Women's religious conference 'stunned' by Vatican reform announcement

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The Leadership Conference of Women Religious (LCWR) says that it “was stunned” by the Congregation for the Doctrine of the Faith's recent assessment of the group.

Voicing strong concerns over the conference’s commitment to Jesus Christ and Catholic teaching, the Vatican announced on April 18 that it was appointing Archbishop J. Peter Sartain of Seattle to head renewal efforts for the LCWR.

In an April 19 statement, the presidency of the conference said that it was “taken by surprise” by the announcement and would need time to prepare a thorough response. The group also asserted that it already “follows canonically-approved statutes.”

However, the Vatican document maintains that a multi-year assessment of the LCWR has revealed significant need for reform.

It referenced letters from LCWR officers suggesting “corporate dissent” from Church teaching on topics including the sacramental priesthood and homosexuality.

The group has also hosted regular presentations that demonstrated theological and doctrinal errors, as well as a “prevalence of certain radical feminist themes incompatible with the Catholic faith,” it said.

In one presentation, a speaker discussed “moving beyond the Church” and even beyond Jesus.

By hosting conference speakers whose messages are “incompatible with religious life” and often show little regard for the Magisterium, the LCWR risks distorting crucial Church teaching on the Eucharist, Sacred Scripture and the divinity of Christ, the assessment document explained. 

Further adding to the confusion on Church teaching is the lack of adequate doctrinal formation offered by the group.

The assessment pointed to a formation handbook prepared by the LCWR, which “presents a situation in which sisters differ over whether the Eucharist should be at the center of a special community celebration” because some sisters object to the fact that an ordained priest is required for the celebration of the Mass.

It also observed that although the organization strongly promotes social justice issues, it largely ignores issues of life, marriage and sexuality, which have played a prominent role in recent public debates over abortion, euthanasia and “gay marriage.”

The Vatican appointed Archbishop Sartain to work for up to five years to lead efforts to reform the conference.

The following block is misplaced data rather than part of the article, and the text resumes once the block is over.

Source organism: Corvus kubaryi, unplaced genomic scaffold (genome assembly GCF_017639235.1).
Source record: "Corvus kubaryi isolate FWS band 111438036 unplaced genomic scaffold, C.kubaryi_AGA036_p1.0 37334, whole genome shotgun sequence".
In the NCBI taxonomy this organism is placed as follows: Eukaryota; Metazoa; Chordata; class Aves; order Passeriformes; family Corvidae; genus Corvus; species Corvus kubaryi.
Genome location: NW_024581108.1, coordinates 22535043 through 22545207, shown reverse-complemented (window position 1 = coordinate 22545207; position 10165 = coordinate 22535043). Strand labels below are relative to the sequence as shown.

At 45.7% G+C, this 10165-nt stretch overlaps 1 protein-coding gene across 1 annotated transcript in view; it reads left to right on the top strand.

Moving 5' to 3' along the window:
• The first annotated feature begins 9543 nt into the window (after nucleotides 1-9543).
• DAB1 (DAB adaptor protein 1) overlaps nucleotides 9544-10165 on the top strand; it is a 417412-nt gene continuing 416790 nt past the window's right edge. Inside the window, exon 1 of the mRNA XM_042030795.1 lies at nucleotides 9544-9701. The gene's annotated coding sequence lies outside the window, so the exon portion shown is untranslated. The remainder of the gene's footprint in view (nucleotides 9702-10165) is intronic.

Chosen as the secretary-elect of the U.S. Conference of Catholic Bishops last November, Archbishop Sartain has championed Church teaching on both a local and national level.

In January, he testified before a Washington state senate committee against a bill to recognize “gay marriage” in the state. When the legislation passed, he encouraged parishes in the archdiocese to collect signatures in favor of a referendum to repeal it.

He also served as the homilist at the 2011 Red Mass for public officials in Washington D.C., where he spoke about Christian service.

Archbishop Sartain will now be responsible for working with LCWR leadership to revise the conference’s statutes and create new formation programs for its members.

He will also be in charge of approving the group’s programs and presentations, as well as the ways in which it applies liturgical norms and texts, ensuring that proper priority is placed on the Eucharist.

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In addition, he will review the conference’s connections with affiliated groups, such as Network and the Resources Center for Religious Life.

In working to implement these reform efforts, the archbishop will be aided by an advisory group of clergy, experts and women religious, as well as Bishop Thomas J. Paprocki of Springfield and Bishop Leonard P. Blair of Toledo, Ohio, who was responsible for conducting the assessment of the LCWR.

Both a canon lawyer and a civil lawyer, Bishop Paprocki is the former chairman and a current member of the U.S. bishops’ Committee on Canonical Affairs and Church Governance.

A staunch defender of Church teaching on life and marriage, the bishop has spoken out against Illinois’ Catholic governor Pat Quinn for his decision to support same-sex civil unions, which ultimately forced the diocese to shut down its adoption and foster care programs.

He also criticized Quinn for presenting a “Pro-Choice Leadership Award” to an abortion advocacy group in Nov. 2011.

Bishop Blair, a member of the bishops’ Committee on Doctrine, has also worked to defend the Church’s teaching on marriage. 

In 2009, he banned a workshop offered by gay advocacy group New Ways Ministry because the organization failed to present authentic Church teaching on homosexuality.

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Archbishop Sartain expressed a deep respect for the work of religious women in America, whose ministry is “paramount to the mission of the Church.”

“Just as the LCWR can be a vital resource in many ways for its members,” he said, “I hope to be of service to them and to the Holy See as we face areas of concern to all.”

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